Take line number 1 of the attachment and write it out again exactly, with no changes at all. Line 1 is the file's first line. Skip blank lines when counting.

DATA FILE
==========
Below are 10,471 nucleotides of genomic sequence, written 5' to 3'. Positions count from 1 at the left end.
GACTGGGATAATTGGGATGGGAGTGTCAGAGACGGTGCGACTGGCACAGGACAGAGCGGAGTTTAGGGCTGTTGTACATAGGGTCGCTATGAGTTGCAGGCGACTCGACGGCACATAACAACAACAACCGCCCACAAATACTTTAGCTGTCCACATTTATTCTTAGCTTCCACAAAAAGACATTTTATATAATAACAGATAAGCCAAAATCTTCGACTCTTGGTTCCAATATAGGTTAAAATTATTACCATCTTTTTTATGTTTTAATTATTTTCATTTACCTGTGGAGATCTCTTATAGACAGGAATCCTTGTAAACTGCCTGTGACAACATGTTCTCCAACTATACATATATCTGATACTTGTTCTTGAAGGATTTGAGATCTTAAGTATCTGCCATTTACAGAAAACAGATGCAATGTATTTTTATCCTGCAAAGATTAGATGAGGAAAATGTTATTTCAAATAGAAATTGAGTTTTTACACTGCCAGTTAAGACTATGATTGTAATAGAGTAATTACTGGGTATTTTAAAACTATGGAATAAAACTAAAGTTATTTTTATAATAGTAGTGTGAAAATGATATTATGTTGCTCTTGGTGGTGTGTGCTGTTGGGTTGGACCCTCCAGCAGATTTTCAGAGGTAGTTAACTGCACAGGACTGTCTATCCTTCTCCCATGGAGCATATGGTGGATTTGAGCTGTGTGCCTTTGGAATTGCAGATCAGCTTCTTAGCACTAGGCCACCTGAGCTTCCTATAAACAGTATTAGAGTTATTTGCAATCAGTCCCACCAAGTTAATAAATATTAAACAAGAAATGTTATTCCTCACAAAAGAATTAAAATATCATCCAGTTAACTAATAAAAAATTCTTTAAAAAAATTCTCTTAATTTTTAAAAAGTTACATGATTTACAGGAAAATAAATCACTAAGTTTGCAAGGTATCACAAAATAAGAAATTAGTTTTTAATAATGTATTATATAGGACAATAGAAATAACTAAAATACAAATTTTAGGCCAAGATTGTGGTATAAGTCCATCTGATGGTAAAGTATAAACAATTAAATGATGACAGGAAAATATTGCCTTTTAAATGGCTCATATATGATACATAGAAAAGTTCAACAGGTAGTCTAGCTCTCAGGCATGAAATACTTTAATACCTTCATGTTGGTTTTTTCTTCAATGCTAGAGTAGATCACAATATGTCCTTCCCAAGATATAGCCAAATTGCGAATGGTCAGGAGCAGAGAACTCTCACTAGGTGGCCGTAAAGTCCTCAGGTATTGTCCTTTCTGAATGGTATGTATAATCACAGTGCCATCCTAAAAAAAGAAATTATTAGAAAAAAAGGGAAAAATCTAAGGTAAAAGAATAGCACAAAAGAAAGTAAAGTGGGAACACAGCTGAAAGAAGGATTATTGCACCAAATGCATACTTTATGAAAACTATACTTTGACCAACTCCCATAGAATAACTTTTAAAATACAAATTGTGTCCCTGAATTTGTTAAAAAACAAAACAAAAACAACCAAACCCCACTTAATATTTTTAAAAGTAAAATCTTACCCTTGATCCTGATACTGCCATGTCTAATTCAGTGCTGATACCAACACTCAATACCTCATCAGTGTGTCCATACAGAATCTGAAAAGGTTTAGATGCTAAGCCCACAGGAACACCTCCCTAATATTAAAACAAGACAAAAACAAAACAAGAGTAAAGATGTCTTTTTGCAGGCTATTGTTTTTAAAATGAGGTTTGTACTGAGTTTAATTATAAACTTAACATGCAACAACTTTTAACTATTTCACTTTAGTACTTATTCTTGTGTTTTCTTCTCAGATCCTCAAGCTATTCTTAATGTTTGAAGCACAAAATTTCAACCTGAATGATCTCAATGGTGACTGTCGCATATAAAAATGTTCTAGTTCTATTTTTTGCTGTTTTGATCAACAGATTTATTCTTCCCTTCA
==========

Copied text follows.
Below are 10,471 nucleotides of genomic sequence, written 5' to 3'. Positions count from 1 at the left end.